A broad industry cooperation
The new material passport was launched at the Circular Build Forum in mid-January 2023. While some adjustments still need to be made, the portal (which is also free to use) has now gone public.
The development of the material passport was based on Sustainable Build in 2015, which brought together the entire industry.
"We brought together the parties who wanted to continue working towards introducing a material passport. Troldtekt, who are well ahead of the pack when it comes to documentation, were also involved from the very beginning. Even though there are a lot of parties involved, it has been a very good collaboration across the board with talented, hard-working and trusting people," explains Anna-Mette Monnelly.
Troldtekt has been part of the working group behind the material passport and has thus contributed to the process and tested the software. The following other companies and trade associations are also behind the project: The Danish Association of Construction Clients (DACC), the Danish Construction Centres trade association, Henning Larsen, Lendager Group, Molio, NCC, NREP and SundaHus.
Grundejernes Investeringsfond (The Danish Landowners' Investment Fund), The Kuben Housing Fund and the Danish Construction Centres trade association have been financial backers of the project since 2019.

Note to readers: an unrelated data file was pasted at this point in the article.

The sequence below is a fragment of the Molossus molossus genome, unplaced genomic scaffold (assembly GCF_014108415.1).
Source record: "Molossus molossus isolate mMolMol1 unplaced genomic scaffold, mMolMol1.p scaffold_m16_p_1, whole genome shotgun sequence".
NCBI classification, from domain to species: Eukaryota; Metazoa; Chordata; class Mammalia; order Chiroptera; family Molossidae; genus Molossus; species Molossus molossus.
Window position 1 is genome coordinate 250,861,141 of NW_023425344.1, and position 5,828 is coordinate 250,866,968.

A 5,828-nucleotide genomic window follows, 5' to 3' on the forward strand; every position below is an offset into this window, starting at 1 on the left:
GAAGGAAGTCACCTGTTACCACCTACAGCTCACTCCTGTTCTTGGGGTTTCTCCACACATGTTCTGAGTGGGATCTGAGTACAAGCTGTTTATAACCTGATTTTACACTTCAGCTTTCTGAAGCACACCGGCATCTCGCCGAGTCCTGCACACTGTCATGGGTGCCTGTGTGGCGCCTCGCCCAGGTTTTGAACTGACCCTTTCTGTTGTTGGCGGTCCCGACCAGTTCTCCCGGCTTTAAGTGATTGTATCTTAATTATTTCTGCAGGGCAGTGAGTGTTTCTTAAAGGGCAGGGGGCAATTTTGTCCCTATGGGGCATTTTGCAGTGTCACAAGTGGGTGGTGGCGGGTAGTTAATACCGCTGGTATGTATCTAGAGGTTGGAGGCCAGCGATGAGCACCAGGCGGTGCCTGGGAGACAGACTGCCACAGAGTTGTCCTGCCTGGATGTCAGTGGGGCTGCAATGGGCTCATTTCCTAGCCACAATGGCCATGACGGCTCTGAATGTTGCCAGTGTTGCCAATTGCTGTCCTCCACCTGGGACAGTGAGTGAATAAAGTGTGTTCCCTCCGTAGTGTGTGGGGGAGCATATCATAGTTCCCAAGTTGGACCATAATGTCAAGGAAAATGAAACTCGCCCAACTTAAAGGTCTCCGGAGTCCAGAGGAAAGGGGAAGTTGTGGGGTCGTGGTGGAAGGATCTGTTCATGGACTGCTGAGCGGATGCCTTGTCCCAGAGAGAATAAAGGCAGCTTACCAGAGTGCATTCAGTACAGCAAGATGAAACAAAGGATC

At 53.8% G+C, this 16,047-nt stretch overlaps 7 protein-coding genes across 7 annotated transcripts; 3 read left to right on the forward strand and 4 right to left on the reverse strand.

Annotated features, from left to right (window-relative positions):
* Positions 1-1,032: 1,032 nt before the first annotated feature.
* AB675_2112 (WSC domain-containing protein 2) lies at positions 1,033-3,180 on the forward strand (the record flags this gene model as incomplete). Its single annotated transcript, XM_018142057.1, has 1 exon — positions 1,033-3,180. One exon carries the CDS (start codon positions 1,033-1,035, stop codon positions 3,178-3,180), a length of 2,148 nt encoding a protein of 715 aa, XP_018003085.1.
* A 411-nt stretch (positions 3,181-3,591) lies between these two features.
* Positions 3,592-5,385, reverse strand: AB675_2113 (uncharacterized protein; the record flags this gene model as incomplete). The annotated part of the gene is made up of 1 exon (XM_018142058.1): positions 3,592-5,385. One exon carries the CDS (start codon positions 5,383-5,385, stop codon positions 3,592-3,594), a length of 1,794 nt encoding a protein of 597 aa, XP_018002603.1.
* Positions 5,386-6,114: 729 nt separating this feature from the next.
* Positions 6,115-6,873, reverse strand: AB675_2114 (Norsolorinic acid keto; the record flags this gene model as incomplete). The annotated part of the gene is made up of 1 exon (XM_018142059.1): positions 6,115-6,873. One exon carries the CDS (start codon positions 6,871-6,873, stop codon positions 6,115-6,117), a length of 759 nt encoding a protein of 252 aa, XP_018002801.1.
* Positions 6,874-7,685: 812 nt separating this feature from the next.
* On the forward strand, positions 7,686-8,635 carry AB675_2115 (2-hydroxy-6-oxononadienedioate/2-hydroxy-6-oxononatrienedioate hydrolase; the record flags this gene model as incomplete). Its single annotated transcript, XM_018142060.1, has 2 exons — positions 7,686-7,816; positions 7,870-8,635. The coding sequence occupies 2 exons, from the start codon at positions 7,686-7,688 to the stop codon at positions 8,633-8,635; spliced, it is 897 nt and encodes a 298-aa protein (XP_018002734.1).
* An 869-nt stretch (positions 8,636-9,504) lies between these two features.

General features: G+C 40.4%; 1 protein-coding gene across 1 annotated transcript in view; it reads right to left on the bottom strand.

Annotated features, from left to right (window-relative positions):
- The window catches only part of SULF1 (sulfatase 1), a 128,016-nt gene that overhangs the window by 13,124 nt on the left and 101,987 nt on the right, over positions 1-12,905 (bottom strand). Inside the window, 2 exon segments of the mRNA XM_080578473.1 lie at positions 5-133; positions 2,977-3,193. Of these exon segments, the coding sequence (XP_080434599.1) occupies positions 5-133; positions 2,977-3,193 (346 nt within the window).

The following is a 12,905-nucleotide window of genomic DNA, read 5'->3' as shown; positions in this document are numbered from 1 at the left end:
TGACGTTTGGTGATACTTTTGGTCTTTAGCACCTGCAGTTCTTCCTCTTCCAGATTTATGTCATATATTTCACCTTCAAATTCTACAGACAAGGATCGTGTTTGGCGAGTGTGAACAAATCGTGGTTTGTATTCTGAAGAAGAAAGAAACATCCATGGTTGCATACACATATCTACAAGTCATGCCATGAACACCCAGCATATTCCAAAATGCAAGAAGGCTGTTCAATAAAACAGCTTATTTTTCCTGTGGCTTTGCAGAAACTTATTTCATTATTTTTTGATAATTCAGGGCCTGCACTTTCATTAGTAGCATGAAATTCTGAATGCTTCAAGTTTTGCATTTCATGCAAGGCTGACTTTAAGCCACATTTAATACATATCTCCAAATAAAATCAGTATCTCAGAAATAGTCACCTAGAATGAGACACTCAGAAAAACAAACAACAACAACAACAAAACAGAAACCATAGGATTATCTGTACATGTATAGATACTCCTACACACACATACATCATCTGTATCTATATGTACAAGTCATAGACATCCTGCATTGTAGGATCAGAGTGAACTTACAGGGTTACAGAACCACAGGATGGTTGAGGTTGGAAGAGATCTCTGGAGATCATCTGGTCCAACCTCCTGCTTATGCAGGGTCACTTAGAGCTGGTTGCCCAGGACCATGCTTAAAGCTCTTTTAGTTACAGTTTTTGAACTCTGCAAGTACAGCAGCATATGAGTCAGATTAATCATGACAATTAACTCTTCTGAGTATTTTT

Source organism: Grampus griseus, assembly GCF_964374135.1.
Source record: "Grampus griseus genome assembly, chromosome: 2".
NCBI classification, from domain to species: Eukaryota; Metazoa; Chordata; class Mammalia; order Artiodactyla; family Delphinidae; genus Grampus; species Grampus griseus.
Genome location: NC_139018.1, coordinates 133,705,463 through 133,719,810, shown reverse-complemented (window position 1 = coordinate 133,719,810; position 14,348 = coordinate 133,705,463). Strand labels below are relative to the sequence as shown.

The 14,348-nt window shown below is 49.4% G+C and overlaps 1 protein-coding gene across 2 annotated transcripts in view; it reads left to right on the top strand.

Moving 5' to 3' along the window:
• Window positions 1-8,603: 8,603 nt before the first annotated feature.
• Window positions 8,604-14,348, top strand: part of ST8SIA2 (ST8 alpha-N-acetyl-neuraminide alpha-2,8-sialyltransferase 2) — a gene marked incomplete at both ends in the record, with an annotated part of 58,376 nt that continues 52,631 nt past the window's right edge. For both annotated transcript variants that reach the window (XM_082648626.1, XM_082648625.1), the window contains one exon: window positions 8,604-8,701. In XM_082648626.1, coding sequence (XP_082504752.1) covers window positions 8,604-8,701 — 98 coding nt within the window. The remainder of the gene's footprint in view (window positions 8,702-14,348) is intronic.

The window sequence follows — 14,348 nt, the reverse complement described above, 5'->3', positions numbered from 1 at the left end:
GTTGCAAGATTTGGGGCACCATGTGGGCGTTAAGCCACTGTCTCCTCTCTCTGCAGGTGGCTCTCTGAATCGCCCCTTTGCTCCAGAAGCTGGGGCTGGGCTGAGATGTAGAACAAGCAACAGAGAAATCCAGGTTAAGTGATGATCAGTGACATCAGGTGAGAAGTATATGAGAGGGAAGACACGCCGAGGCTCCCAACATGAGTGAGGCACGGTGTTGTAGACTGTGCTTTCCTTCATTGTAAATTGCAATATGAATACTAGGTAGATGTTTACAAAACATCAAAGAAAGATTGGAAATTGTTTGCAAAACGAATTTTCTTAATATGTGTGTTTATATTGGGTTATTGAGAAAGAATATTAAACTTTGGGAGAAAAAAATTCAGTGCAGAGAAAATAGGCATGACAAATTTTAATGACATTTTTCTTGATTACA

Buildings should be seen as banks of usable materials
Jan Boström, Head of Sustainability Business Development at the Swedish SundaHus/iBinder Group, also played a central role in the development of the material passport. He reports considerable interest from several different construction industry stakeholders, including suppliers of building materials who have, like Troldtekt, chosen to create a material passport to go with their products.
According to Boström, "the construction industry accounts for a large proportion of the resource utilisation and greenhouse gas emissions produced by our society. If we are to bring about some real changes in this regard, we need to start to consider that buildings are not just a way of consuming larger or smaller quantities of resources, but as 'material banks', so to speak, where the same building materials can be used for a while and then reused elsewhere, while retaining the same value."